03. Memento Mori
04. Above or Below
The sight of a phoenix’s birth, death, and rebirth is magnificent. It rises from the ashes of its predecessor as a fledgling, erupts in glorious flame, and takes flight. Eventually, it comes back to its roost, and bursts into fire, not only signaling the end of its life, but for the cycle to start anew. The new Existem EP, aptly titled Phoenix, delivers on embracing the mythology behind its name. Mostly.
The EPs opening track ‘Epitaph’ begins the cycle at its end, with horns and acoustic guitar that would fit well an old western film, but the title signaling a death of some sort. When those close, a crushing riff with a hefty southern flavor comes in and really kicks things off, breathing life into the EP as it ramps up in rhythm. It doesn’t matter whether Existem are playing a clean section reminiscent of Between the Buried and Me or laying down a hefty-yet-bouncy groove—the band takes it all in stride.
The title track ‘Phoenix’ is an instrumental and doesn’t suffer for it at all, with the proverbial flamed bird taking flight and soaring through valleys, in between the crags of mountains, and cutting through the air with little resistance. It’s also home to some of the smoothest, most soothing guitar work on the EP. It even goes as far as to show signs of post-rock when it ramps up to this wonderful explosion of guitar intertwined with a string section until descending with grace, finally touching down to a rest. ‘Memento Mori‘ continues the journey, and incorporates more beautiful string work in middle sections, followed shortly by a funky bass line and an incredibly tasteful guitar solo. This track is also home to some of the most accessible clean vocal work that could easily fit into an alternative rock outfit, but just as well finds its home with this exemplary progressive metal band.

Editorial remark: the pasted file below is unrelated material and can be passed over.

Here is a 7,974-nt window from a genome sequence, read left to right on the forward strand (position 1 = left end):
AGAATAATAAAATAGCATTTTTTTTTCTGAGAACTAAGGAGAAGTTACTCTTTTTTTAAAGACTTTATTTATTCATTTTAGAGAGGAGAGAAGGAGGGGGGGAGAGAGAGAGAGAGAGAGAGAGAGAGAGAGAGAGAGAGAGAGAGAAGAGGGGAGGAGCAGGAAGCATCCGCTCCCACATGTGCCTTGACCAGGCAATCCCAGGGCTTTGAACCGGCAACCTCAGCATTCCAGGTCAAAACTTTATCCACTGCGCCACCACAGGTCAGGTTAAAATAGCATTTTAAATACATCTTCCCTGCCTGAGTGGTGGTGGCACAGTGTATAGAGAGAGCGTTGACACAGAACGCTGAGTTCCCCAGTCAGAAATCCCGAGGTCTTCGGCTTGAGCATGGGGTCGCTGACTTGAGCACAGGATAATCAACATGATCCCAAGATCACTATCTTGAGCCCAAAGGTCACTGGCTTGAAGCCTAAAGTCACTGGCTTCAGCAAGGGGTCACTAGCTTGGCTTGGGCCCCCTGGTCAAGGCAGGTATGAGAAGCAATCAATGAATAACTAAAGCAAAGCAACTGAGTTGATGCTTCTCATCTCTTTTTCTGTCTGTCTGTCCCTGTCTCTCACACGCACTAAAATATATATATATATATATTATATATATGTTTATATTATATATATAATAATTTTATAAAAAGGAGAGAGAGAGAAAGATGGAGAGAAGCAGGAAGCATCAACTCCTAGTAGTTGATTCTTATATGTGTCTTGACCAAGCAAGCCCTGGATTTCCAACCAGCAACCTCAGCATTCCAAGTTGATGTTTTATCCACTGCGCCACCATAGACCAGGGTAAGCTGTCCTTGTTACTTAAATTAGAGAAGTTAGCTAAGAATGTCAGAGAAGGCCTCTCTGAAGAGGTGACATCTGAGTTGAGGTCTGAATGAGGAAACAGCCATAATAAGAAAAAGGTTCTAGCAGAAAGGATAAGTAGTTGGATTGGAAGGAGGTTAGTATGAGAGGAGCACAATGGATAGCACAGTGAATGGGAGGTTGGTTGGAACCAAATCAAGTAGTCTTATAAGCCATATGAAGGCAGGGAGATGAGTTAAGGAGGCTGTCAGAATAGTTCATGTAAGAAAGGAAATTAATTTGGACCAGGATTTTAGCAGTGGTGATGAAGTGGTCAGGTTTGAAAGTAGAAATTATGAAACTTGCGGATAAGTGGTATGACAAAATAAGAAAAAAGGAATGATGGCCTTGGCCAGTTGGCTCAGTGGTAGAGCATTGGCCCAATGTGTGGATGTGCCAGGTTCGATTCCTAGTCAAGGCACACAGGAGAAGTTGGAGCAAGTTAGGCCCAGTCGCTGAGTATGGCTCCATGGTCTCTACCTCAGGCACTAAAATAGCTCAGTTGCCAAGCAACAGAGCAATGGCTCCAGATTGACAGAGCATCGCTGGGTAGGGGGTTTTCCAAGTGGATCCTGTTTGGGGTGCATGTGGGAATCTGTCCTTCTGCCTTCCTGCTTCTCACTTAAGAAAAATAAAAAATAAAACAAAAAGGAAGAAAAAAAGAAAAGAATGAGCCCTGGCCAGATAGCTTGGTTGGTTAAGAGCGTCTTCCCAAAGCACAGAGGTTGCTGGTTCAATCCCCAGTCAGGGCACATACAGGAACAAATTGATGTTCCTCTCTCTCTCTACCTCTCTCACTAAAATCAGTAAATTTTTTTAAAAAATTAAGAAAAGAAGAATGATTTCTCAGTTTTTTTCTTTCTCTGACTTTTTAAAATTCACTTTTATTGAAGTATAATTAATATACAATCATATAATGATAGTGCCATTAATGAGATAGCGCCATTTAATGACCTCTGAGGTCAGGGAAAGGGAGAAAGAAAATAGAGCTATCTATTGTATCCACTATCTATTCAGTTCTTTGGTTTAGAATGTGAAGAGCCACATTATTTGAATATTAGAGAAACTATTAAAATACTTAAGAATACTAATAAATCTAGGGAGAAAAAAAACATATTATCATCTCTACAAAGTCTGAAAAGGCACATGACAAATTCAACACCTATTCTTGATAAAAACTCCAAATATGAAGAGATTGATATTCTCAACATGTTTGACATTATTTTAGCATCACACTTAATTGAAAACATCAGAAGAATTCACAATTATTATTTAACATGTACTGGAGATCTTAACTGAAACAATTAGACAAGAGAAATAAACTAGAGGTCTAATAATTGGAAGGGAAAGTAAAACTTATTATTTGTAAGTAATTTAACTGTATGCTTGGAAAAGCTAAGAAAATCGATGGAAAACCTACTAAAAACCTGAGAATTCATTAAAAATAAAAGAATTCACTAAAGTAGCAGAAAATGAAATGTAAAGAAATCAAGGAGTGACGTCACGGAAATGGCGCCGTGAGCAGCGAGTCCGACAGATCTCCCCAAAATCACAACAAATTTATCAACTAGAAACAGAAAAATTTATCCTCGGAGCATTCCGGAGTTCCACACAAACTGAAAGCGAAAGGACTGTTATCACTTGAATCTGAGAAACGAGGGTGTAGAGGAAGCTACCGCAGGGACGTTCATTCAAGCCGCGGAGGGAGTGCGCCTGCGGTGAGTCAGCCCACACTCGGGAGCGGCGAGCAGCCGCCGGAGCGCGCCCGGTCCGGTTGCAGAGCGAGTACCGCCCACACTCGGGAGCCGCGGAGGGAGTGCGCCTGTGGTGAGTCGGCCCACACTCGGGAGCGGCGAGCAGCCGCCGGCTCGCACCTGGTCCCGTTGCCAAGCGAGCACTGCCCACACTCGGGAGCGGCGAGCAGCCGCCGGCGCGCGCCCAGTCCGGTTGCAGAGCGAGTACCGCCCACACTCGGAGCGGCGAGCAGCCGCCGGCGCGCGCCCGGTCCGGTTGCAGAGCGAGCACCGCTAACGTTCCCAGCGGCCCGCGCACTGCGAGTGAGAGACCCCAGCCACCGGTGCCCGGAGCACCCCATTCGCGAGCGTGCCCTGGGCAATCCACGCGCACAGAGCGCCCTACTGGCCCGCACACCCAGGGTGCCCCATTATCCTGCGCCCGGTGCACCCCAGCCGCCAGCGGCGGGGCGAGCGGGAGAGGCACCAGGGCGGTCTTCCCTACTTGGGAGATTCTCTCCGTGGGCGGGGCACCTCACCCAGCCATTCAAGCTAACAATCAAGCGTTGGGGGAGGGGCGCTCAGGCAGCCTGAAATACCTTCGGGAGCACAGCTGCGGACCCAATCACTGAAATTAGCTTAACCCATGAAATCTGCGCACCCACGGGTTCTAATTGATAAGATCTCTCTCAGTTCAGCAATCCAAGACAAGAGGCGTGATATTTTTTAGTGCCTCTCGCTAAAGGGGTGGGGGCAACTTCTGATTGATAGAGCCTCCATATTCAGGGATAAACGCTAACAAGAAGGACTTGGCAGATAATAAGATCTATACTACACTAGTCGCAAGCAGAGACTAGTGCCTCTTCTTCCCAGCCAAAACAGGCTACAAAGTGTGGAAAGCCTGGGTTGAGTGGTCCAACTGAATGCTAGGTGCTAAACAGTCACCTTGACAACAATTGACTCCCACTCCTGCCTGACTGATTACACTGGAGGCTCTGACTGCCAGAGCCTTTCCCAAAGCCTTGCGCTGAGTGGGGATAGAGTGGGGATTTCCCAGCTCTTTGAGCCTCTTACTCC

‘Above or Below’ is the final part of the cycle, in which the our fiery feathered creature comes back home to burn brightly and perish. The longest track on the EP, clocking in at ten minutes and six seconds, goes through many transitions—almost as if a life cycle on its own. It ascends gracefully, lives its life while getting down and dirty with heavy bass lines and head-nodding grooves, and continues to power on with catchy instrumentation throughout. ‘Above or Below’ doesn’t overstay its welcome, but also doesn’t feel like the phoenix is bursting as it dies, instead capturing a slow, contemplative demise—the phoenix smoldering to ash as it begins its new life.
Phoenix does what it sets out to do, keeping you enthralled while you patiently wait for the next life cycle to begin anew. It not only does this successfully, but does so with style.
Existem’s Phoenix gets…